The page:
why moms breastfeed in public, part 1

here's the deal. i've breastfed in church services, in grocery stores [while shopping for groceries], in malls, at numerous restaurants, at bookstores, in coffee shops, in the ocean, at a river, at a park ... the list goes on and on. for me, breastfeeding is - a few very important key words - natural, normal and innocent. so to cover up something that in a perfect world would be an everyday thing, seems silly. besides, breastfeeding my son is more than just for nourishment. i breastfeed my son because it is a parenting philosophy, a bonding experience, an illness-kicker, and a way to comfort, play, and love. a lifestyle.

river nursing at a starbucks

river nursing in the ocean

although i've never received direct criticism from someone telling me to cover up or go to the restroom, i'm sure i've gotten cold looks behind my back and whispers sharing opinions about my "indecency." let me make it clear that when i breastfeed, i don't just pull my shirt down and pop out the boob. i make a point to breastfeed discretely. and this is how most women breastfeed in public. however, despite there being less boob shown than one would see in a bikini at the pool, for some reason there is still an unnecessary debate about public breastfeeding, and many people are quick to offer their solutions, which are often times ignorant and inconvenient. 

solution #1: just stay at home
this is by far the stupidest, most selfish "solution" to the "problem" of public breastfeeding i've ever heard - and i have heard it, many times. i mean, it is so stupid that i'm not even going to go far into it. does one actually expect a new mother to spend all her time at home, never to leave the house, for fear that her baby may become hungry and she might have to *gasp* breastfeed in public?

solution #2: go out after or before baby needs to eat
this is one that i can understand, and that obviously is suggested by the child-less, or at least formula-feeding parents. the world health organization recommends feeding an infant under six months of age on demand; that is, not having the child on any sort of feeding schedule, but feeding whenever the child is hungry. a normal breastfeeding baby will have meals and snacks. this means that he may go a few minutes between feedings, or a few hours. this means he will eat for twenty minutes here, three minutes there. in other words, you can't always guess when the baby is going to be hungry and want to eat. even if a mother was feeding on schedule, it's just plain inconvenient. can you imagine trying to plan things around an infant who needs to eat every two or three hours? how would anyone get anything done?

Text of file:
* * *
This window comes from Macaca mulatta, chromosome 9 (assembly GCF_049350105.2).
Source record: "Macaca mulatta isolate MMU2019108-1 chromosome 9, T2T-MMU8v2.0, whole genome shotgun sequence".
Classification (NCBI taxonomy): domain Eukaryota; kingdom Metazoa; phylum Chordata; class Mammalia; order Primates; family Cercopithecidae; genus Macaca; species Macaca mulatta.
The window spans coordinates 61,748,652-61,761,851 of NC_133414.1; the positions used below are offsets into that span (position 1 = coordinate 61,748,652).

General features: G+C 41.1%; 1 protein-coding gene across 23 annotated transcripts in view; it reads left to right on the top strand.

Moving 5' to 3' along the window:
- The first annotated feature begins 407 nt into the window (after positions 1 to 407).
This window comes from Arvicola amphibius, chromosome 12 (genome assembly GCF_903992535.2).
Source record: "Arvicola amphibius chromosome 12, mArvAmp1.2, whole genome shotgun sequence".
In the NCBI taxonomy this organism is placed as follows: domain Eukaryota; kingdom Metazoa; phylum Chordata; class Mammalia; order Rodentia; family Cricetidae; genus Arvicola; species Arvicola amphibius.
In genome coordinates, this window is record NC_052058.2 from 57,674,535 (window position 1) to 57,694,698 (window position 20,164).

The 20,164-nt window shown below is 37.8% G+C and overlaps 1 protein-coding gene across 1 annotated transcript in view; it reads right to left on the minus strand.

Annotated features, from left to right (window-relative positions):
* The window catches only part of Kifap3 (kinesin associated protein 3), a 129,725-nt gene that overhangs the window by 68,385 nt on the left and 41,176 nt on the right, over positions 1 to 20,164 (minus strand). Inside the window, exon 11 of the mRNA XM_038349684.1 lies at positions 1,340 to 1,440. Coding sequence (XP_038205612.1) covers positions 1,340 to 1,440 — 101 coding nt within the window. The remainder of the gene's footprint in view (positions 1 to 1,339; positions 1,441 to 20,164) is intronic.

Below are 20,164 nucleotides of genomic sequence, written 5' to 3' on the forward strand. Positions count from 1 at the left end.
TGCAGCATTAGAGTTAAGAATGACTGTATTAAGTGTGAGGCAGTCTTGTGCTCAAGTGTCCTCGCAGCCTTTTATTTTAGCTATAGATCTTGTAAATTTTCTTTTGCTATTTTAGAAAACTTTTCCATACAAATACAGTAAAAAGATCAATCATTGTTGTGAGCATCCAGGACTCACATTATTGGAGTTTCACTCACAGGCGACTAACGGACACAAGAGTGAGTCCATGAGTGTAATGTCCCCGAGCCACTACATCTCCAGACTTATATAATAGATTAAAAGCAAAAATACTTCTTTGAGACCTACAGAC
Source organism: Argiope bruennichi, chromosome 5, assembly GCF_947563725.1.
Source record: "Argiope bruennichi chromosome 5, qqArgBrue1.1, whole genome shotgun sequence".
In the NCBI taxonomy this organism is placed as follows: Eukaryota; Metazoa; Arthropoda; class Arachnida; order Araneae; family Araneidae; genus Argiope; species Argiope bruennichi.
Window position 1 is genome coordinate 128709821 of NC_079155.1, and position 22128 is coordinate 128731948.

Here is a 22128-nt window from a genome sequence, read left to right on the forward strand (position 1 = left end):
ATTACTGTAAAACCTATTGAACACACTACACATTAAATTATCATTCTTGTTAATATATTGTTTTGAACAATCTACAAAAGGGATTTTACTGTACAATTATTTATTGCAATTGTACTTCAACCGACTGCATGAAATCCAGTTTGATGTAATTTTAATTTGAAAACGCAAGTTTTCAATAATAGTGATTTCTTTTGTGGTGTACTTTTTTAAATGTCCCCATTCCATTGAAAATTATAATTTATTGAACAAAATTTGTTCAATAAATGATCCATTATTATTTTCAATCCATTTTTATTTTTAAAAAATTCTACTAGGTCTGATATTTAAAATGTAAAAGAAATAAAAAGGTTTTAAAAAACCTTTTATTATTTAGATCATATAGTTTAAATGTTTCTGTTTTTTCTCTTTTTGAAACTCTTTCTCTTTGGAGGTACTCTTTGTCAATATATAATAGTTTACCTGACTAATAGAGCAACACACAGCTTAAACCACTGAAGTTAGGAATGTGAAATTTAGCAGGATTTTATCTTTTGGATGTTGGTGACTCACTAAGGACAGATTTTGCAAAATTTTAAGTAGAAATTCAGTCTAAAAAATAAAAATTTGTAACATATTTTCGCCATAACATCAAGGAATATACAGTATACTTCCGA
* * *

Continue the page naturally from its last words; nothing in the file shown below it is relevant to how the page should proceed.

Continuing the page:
of course, there are still mothers who breastfeed their older children in public, like myself. the main reason i do? we have practiced attachment parenting and ecological breastfeeding since river was born. he is not used to being told he can't nurse - and when he wants to nurse, he wants to nurse. i can try to distract him, but if he's hungry, it simply doesn't work. he would much rather breastfeed than eat solid foods - and that's okay with me. i'm not going to deny my child something he needs because it makes a few people uncomfortable [if they can even tell i'm breastfeeding].

solution #3: go to the restroom
i can't write as good of a response as posted here, so please follow that link. in short, this solution is disgusting. i remember when i was a kid, my mom would tell me to put my toothbrush in the cabinet and not out on the counter, because whenever the toilet was flushed, airborne nasties could spread and land on surfaces, and studies have shown traces of e. coli and other bacteria on toothbrushes left out. gross! here's a commercial that shows a simple but eye-opening perspective of a child eating in a bathroom.

solution #4: pump a bottle
ah, easier said than done! when river was teeny tiny, i pumped a few bottles and took them when we went out, but pumping was never easy for me and was always painful, so i decided to just get used to breastfeeding in public. more importantly, if a breastfeeding mom takes a bottle [or supplements with formula] every time she goes somewhere, her body will start to lessen her supply of milk, and may cause her to accidentally wean her baby before he is ready. stimulating your milk supply can be very difficult.

i'm leaving solution #5 for another post - because it may seem like the easiest, most rational solution, but there is so much more to it than one would think.

-click here to read why moms breastfeed in public, part 2-


  1. I feel just like you do about this. I do it all the time, and I don't cover up. I just don't feel the desire to and am able to be fairly discreet about it, anyway. People notice sometimes, but rarely seem to have a problem. Now that my Anna is getting bigger, I am curious to see if I get some uncomfortable looks! People need to see babies nursing in public in order for our societal beliefs to change. And babies need to eat and be comforted! We can't not nurse them just because we're in public.

  2. I really appreciate this post and have run into some negativity on breastfeeding in public myself though I always try to be discrete.



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